India has asked domestic arms manufacturers and other military industrial companies to be ready to boost production of weapons, ammunition, and spare parts for warplanes at a moment’s notice, reports The India Times.
According to the India Times, India at the moment may not be ready to fight a full-blown war with Pakistan beyond a few days due to a shortage of military supplies and near depleted war reserves.
“In particular, the defense ministry is looking at small arms and ammunition and spare parts and weapons for the Sukhoi and Mirage fighter fleets on a priority basis,” notes ET.
The news outlet points out that the Indian military is vulnerable to facing critical shortages, particularly in ammunition and small arms, in just a few days if a full-scale war were to break out.
“Successive years of dipping into war reserves to raise new military units on the China border have led to depleted stocks that in some cases may not even last four days in case of a full blown conflict along the [Pakistan] border,” notes ET.
Nevertheless, Firstpost reports that it is not in the best interest of Pakistani Prime Minister Nawaz Sharif to start a war with his neighbor India.
The news agency acknowledges:
There is a strong economic rationale for Pakistan to live on good terms with its neighbor and not escalate tensions with the Modi government. Engaging in a full-fledged war with India that could deeply damage its already-fragile economy will result in the exacerbation of deeper socio-economic issues of poverty and unemployment.
That being said, India appears to be taking no chances.
Indian PM Modi’s administration has sent officials to assess the capability to meet immediate requirements of the armed forces if necessary, government officials and top company executives told The India Times.
“Weapon suppliers, including some with the biggest businesses in India, have been contacted to convey that, if need be, contracts for additional arms could be placed on an immediate basis,” reports The India Times.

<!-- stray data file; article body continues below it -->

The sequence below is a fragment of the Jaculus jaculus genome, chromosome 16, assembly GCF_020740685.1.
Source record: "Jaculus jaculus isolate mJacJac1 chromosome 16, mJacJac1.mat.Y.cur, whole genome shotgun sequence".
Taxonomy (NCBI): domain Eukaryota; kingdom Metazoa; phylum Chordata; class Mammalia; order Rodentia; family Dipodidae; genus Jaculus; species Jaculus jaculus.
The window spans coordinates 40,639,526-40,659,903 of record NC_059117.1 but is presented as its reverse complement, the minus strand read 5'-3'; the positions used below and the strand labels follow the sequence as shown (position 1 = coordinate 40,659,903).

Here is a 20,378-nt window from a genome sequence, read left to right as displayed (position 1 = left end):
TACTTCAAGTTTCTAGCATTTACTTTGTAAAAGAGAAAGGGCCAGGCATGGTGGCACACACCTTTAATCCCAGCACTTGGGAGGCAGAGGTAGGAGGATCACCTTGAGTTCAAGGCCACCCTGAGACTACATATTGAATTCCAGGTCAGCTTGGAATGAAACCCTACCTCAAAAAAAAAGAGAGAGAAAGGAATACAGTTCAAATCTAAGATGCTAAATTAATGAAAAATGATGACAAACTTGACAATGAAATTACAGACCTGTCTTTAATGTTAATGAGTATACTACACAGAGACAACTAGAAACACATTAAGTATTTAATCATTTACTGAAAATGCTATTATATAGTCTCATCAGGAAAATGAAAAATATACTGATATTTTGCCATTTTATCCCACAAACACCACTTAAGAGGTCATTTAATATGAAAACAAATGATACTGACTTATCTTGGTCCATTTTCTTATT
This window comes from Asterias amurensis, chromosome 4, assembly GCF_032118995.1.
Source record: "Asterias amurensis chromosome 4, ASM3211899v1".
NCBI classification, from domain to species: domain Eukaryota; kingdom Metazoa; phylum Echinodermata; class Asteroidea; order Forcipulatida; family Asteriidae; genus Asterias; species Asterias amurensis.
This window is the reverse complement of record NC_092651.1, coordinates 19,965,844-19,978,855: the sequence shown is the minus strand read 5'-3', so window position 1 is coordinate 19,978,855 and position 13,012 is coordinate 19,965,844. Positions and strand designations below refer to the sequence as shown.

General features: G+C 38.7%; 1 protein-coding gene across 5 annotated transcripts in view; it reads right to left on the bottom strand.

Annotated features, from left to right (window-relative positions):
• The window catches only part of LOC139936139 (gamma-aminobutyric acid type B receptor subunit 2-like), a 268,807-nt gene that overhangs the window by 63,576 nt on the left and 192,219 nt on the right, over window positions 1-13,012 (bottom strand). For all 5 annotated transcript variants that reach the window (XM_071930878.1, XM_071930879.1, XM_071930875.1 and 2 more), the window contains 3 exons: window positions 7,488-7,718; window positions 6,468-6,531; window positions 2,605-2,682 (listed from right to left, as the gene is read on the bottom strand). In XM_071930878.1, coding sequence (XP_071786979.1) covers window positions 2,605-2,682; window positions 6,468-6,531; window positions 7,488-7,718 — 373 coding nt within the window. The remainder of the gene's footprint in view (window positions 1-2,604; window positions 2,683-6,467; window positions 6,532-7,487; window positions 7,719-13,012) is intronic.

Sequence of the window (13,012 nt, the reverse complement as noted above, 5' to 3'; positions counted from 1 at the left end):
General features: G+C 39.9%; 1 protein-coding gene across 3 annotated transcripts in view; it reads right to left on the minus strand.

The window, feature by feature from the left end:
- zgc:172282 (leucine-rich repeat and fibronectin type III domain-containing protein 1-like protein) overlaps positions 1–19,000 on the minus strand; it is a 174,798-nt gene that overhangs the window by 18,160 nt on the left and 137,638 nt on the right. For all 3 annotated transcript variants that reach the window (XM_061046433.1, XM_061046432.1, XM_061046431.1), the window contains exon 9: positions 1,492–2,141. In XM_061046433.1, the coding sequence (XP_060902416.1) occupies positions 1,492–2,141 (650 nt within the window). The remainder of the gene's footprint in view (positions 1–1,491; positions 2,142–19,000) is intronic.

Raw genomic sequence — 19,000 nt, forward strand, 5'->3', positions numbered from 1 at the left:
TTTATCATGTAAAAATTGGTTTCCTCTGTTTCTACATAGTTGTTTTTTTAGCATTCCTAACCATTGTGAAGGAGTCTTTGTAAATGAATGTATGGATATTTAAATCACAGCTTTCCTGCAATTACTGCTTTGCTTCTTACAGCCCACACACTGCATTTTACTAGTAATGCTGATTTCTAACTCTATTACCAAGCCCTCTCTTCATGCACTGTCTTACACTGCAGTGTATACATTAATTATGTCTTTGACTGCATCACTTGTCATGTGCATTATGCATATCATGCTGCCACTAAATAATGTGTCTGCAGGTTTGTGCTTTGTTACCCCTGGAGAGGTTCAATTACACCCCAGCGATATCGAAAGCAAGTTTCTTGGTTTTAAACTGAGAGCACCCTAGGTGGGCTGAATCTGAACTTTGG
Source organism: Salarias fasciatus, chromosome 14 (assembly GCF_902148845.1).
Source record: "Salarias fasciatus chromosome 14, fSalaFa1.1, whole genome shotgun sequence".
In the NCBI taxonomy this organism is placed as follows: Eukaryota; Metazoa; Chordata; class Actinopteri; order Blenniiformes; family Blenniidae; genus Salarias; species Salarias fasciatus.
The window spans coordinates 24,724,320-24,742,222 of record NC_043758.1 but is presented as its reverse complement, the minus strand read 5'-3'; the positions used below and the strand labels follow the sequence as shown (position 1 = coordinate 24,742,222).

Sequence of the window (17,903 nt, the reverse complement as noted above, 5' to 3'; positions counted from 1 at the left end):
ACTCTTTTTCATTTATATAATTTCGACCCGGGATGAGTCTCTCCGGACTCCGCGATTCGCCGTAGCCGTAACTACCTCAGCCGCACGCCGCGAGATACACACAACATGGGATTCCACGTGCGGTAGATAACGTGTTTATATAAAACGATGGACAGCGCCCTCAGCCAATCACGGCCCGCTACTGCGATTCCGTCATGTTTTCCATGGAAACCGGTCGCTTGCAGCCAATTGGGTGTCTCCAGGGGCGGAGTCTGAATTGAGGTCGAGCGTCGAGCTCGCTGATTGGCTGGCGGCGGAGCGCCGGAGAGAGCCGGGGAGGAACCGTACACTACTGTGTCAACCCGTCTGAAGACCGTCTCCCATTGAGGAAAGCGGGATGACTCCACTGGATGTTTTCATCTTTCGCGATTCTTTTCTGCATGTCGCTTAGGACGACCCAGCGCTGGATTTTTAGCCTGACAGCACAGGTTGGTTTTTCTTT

“The government wants a realistic estimate of the industry’s ability to deliver on a short notice; to upscale current production and to meet urgent orders,” a top defense executive told news outlet.
Nuclear-armed rivals India and Pakistan have been clashing along the border that separates their respective portion of the Muslim-majority Himalayan region of Kashmir.
India’s Finance minister Arun Jaitley suggested there could be an increase in the defense budget to meet security needs a day before the Sept. 29 “surgical strikes” New Delhi launched against four camps in Pakistan-held Kashmir.
“In India, in addition to all the global events which leave an impact on us, we also have the security challenge. The security challenge involves an element of uncertainty. It also involves a lot of national resources being diverted in that direction and it will always get top priority,” Jaitley declared at a banking conference.
While India claims the Sept. 29 strikes killed 38 terrorists, Pakistan alleges that the attack specifically targeted its army, killing two soldiers and wounding nine others.
The strikes appeared to be have been launched in retaliation for a September 18 attack by militants allegedly backed by Pakistan who targeted an Indian army base in Kashmir that killed at least 18 soldiers and marked the deadliest attack on the Indian army in the last 14 years
Tensions between the two countries have worsened since. Both have repeatedly exchanged fire across the Line of Control (LoC), which refers to a heavily militarized and mountainous frontier that divides the sections of Kashmir controlled by India and Pakistan.